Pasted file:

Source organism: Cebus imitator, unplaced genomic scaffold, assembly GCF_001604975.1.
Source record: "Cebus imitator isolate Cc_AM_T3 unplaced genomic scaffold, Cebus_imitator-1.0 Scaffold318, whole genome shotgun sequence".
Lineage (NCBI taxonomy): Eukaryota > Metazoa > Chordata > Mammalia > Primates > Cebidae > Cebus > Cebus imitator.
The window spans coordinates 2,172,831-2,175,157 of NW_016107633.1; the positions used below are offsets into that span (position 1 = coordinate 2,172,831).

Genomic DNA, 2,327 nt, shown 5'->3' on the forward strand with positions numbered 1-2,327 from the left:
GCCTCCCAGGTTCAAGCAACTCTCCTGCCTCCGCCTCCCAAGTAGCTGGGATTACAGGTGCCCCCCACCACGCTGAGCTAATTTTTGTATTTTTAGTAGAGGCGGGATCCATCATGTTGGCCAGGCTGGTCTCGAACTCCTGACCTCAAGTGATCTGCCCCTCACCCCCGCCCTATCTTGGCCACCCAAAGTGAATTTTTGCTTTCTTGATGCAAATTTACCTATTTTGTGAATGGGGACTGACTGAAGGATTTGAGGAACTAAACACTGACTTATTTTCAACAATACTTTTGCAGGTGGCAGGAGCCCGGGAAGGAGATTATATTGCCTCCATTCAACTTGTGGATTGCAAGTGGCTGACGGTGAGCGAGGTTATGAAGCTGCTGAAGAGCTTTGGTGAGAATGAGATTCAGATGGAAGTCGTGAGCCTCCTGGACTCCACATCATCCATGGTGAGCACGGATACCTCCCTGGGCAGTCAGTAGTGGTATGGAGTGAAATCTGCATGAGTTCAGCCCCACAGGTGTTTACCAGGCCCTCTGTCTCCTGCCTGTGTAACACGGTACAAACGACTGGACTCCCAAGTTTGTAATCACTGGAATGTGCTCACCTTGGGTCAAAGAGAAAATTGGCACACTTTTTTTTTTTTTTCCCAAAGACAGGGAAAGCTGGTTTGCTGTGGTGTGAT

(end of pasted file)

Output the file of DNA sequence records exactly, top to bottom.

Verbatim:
Source organism: Cebus imitator, unplaced genomic scaffold, assembly GCF_001604975.1.
Source record: "Cebus imitator isolate Cc_AM_T3 unplaced genomic scaffold, Cebus_imitator-1.0 Scaffold318, whole genome shotgun sequence".
Lineage (NCBI taxonomy): Eukaryota > Metazoa > Chordata > Mammalia > Primates > Cebidae > Cebus > Cebus imitator.
The window spans coordinates 2,172,831-2,175,157 of NW_016107633.1; the positions used below are offsets into that span (position 1 = coordinate 2,172,831).

Genomic DNA, 2,327 nt, shown 5'->3' on the forward strand with positions numbered 1-2,327 from the left:
GCCTCCCAGGTTCAAGCAACTCTCCTGCCTCCGCCTCCCAAGTAGCTGGGATTACAGGTGCCCCCCACCACGCTGAGCTAATTTTTGTATTTTTAGTAGAGGCGGGATCCATCATGTTGGCCAGGCTGGTCTCGAACTCCTGACCTCAAGTGATCTGCCCCTCACCCCCGCCCTATCTTGGCCACCCAAAGTGAATTTTTGCTTTCTTGATGCAAATTTACCTATTTTGTGAATGGGGACTGACTGAAGGATTTGAGGAACTAAACACTGACTTATTTTCAACAATACTTTTGCAGGTGGCAGGAGCCCGGGAAGGAGATTATATTGCCTCCATTCAACTTGTGGATTGCAAGTGGCTGACGGTGAGCGAGGTTATGAAGCTGCTGAAGAGCTTTGGTGAGAATGAGATTCAGATGGAAGTCGTGAGCCTCCTGGACTCCACATCATCCATGGTGAGCACGGATACCTCCCTGGGCAGTCAGTAGTGGTATGGAGTGAAATCTGCATGAGTTCAGCCCCACAGGTGTTTACCAGGCCCTCTGTCTCCTGCCTGTGTAACACGGTACAAACGACTGGACTCCCAAGTTTGTAATCACTGGAATGTGCTCACCTTGGGTCAAAGAGAAAATTGGCACACTTTTTTTTTTTTTTCCCAAAGACAGGGAAAGCTGGTTTGCTGTGGTGTGAT